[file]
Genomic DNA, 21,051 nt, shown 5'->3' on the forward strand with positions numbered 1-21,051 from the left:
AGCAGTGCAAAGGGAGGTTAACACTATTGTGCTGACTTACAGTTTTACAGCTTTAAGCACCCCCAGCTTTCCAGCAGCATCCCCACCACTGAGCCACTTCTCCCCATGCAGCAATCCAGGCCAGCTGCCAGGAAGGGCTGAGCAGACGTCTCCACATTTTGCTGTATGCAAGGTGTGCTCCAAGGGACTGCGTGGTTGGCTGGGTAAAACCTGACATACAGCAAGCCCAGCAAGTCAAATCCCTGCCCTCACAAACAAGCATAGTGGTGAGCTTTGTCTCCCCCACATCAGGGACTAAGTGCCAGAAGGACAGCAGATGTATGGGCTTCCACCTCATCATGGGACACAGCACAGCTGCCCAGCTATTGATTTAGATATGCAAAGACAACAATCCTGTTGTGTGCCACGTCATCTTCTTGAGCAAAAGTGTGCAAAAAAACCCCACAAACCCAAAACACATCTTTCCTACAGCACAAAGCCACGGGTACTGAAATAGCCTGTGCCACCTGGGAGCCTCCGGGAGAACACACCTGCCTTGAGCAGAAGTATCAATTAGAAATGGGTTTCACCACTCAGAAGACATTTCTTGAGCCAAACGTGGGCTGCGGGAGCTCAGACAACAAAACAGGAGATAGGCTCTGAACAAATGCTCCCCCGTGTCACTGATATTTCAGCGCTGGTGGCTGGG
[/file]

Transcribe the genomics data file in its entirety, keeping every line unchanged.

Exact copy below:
Genomic DNA, 21,051 nt, shown 5'->3' on the forward strand with positions numbered 1-21,051 from the left:
AGCAGTGCAAAGGGAGGTTAACACTATTGTGCTGACTTACAGTTTTACAGCTTTAAGCACCCCCAGCTTTCCAGCAGCATCCCCACCACTGAGCCACTTCTCCCCATGCAGCAATCCAGGCCAGCTGCCAGGAAGGGCTGAGCAGACGTCTCCACATTTTGCTGTATGCAAGGTGTGCTCCAAGGGACTGCGTGGTTGGCTGGGTAAAACCTGACATACAGCAAGCCCAGCAAGTCAAATCCCTGCCCTCACAAACAAGCATAGTGGTGAGCTTTGTCTCCCCCACATCAGGGACTAAGTGCCAGAAGGACAGCAGATGTATGGGCTTCCACCTCATCATGGGACACAGCACAGCTGCCCAGCTATTGATTTAGATATGCAAAGACAACAATCCTGTTGTGTGCCACGTCATCTTCTTGAGCAAAAGTGTGCAAAAAAACCCCACAAACCCAAAACACATCTTTCCTACAGCACAAAGCCACGGGTACTGAAATAGCCTGTGCCACCTGGGAGCCTCCGGGAGAACACACCTGCCTTGAGCAGAAGTATCAATTAGAAATGGGTTTCACCACTCAGAAGACATTTCTTGAGCCAAACGTGGGCTGCGGGAGCTCAGACAACAAAACAGGAGATAGGCTCTGAACAAATGCTCCCCCGTGTCACTGATATTTCAGCGCTGGTGGCTGGG